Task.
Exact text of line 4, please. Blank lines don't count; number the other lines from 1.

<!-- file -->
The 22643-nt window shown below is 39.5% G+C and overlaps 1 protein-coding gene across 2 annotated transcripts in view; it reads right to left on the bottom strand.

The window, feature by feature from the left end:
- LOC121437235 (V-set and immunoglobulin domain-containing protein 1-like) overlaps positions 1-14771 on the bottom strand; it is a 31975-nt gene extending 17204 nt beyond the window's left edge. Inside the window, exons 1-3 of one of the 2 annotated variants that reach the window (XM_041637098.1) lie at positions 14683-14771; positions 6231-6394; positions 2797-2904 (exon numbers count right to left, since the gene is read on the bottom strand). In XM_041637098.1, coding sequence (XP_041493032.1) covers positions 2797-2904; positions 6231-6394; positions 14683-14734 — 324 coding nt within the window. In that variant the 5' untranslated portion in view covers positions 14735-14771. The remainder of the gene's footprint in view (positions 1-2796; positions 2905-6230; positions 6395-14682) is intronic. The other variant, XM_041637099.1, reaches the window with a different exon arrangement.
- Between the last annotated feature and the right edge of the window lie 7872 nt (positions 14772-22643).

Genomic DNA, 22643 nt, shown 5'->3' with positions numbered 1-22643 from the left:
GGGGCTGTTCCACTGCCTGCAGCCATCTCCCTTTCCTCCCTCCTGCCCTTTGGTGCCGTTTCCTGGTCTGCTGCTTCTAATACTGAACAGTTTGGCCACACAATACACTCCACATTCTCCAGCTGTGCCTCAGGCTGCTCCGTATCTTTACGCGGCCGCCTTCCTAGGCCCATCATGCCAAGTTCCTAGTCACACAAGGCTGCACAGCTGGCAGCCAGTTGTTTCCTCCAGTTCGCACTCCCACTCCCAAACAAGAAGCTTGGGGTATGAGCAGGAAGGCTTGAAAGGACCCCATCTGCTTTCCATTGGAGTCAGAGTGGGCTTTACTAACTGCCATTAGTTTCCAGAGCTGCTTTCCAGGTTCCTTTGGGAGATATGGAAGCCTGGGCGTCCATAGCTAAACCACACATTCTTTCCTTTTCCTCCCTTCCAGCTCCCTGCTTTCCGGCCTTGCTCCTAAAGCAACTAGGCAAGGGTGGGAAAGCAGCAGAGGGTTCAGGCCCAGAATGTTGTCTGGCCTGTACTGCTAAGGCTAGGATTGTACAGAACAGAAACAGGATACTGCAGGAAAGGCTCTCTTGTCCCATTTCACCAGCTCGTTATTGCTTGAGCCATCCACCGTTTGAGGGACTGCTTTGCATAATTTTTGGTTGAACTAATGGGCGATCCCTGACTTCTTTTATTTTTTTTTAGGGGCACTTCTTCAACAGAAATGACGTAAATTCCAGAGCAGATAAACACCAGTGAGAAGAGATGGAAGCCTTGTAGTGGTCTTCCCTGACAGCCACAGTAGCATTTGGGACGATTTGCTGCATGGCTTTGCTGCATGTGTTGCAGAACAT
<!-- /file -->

- Between the last annotated feature and the right edge of the window lie 7872 nt (positions 14772-22643).